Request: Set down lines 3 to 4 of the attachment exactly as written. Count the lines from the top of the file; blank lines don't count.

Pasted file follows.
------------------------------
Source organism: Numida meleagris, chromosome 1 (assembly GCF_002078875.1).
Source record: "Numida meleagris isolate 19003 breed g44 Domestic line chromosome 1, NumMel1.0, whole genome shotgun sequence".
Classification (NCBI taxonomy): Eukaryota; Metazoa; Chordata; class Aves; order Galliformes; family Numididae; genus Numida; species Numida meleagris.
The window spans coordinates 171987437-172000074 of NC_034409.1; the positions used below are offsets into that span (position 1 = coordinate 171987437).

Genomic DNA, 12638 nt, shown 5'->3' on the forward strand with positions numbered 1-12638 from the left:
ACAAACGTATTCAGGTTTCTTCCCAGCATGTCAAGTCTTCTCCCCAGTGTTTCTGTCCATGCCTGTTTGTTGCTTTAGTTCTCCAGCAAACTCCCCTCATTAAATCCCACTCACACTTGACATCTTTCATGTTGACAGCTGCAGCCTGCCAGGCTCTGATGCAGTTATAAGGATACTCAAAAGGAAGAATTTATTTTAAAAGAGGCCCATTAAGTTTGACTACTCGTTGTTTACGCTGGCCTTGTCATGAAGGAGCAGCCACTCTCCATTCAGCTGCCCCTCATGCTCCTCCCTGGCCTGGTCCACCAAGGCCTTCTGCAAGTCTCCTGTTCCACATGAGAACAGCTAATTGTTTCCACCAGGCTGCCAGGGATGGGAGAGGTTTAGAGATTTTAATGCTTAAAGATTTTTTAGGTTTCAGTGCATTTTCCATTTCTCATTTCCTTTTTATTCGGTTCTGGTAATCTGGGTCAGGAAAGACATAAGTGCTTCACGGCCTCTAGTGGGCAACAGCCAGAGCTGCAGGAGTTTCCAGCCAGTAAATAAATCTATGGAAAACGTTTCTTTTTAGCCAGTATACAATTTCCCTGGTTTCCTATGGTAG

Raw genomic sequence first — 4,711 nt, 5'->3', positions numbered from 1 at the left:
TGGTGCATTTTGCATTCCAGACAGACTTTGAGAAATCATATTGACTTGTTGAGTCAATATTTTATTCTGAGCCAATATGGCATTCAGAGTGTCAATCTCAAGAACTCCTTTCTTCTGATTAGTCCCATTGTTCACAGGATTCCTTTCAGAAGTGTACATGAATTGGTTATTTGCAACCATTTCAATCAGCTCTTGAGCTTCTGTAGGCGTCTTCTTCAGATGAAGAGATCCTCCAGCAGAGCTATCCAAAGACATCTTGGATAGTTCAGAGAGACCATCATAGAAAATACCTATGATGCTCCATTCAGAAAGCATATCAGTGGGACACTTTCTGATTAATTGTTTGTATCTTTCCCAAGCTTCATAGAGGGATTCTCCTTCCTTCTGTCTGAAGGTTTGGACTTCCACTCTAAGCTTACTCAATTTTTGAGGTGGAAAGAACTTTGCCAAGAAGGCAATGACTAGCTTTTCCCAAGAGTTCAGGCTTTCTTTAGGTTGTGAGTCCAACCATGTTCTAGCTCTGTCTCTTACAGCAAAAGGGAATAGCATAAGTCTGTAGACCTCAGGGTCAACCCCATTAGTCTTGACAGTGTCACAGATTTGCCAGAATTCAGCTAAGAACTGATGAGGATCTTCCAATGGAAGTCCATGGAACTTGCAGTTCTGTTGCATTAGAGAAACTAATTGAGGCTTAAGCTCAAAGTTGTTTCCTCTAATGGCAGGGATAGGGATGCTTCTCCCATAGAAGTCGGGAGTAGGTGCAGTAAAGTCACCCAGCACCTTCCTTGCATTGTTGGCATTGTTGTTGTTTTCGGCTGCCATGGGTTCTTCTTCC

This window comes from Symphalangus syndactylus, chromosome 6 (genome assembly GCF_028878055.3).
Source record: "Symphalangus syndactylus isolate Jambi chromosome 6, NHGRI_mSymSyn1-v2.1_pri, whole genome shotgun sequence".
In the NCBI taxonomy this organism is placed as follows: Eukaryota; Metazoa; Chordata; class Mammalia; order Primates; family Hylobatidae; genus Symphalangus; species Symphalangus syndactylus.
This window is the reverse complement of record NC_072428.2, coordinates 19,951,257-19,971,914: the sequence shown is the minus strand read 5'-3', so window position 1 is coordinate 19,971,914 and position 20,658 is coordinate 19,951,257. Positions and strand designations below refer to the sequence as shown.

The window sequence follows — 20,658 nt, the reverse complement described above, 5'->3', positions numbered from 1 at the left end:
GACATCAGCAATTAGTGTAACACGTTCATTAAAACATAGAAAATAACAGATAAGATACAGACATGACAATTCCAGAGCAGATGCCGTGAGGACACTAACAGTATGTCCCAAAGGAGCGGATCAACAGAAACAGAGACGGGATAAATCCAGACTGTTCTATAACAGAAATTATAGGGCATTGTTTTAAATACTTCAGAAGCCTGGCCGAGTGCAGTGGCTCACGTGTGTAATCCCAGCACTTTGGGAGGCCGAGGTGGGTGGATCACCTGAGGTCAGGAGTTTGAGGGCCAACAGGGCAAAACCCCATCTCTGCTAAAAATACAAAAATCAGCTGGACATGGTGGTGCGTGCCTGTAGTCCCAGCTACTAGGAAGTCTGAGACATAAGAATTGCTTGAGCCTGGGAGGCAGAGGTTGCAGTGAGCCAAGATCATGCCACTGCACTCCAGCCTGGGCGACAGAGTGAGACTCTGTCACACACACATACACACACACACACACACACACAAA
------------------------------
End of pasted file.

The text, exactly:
Classification (NCBI taxonomy): Eukaryota; Metazoa; Chordata; class Aves; order Galliformes; family Numididae; genus Numida; species Numida meleagris.
The window spans coordinates 171987437-172000074 of NC_034409.1; the positions used below are offsets into that span (position 1 = coordinate 171987437).